The award-winning Soweto Gospel Choir have been a favourite at the Fringe for years now, and it’s not hard to see why. Sixteen extraordinarily talented singers light up the stage with a performance that will have you tapping your toes and clapping your hands without even realising.
After an opening song in Xhosa, the audience are greeted in the eleven official languages of South Africa, before an array of songs sung in those languages are performed. Of course, few will be able to understand any that aren’t in English, but in many ways it doesn’t matter. The joy and happiness and love shines through in each of the choir members, and the audience can grasp the sentiment behind each number, even without knowing the words.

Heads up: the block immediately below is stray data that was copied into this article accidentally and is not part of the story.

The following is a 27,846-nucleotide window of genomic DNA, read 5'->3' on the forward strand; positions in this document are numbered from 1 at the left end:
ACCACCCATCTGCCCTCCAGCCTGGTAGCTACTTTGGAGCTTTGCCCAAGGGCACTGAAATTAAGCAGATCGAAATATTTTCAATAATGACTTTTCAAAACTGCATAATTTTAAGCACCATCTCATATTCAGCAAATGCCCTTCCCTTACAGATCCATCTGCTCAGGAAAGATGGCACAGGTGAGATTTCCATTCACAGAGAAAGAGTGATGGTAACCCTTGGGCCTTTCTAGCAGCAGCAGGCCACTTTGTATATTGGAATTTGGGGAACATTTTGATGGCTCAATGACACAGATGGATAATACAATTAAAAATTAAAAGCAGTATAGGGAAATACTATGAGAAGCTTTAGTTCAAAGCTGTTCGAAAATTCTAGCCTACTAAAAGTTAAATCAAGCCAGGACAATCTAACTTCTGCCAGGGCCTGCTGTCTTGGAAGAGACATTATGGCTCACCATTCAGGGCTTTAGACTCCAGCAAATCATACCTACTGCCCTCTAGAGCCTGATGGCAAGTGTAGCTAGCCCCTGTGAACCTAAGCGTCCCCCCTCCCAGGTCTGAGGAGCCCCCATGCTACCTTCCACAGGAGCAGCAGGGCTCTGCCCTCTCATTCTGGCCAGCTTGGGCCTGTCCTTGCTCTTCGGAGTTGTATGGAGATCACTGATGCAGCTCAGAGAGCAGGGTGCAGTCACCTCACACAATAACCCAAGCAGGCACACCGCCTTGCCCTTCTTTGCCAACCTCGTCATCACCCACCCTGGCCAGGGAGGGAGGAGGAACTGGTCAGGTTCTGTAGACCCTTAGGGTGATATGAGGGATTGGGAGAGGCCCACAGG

Every choir member has their own chance to shine, leading a song or providing occasional back up on the keyboard or traditional African drums. Choir Master Shimmy Jiyane is a particular highlight; his infectious energy and cheeky humour are a delight to behold.
The costumes are bright, colourful African dress, and many numbers are accompanied by wonderful traditional dances. A contest between the men and the women brings a comedic element to the show, and touching tributes to anti-Apartheid leaders such as Steve Biko are reminders of the very recent history of South Africa, and why they now celebrate. The final number, a hair-raising rendition of ‘Hallelujah’, is a fitting end to the show, which is a celebration of the life of Nelson Mandela.
There is so much talent in this choir, and many of the performers’ voices gave me goosebumps. Definitely not one to miss.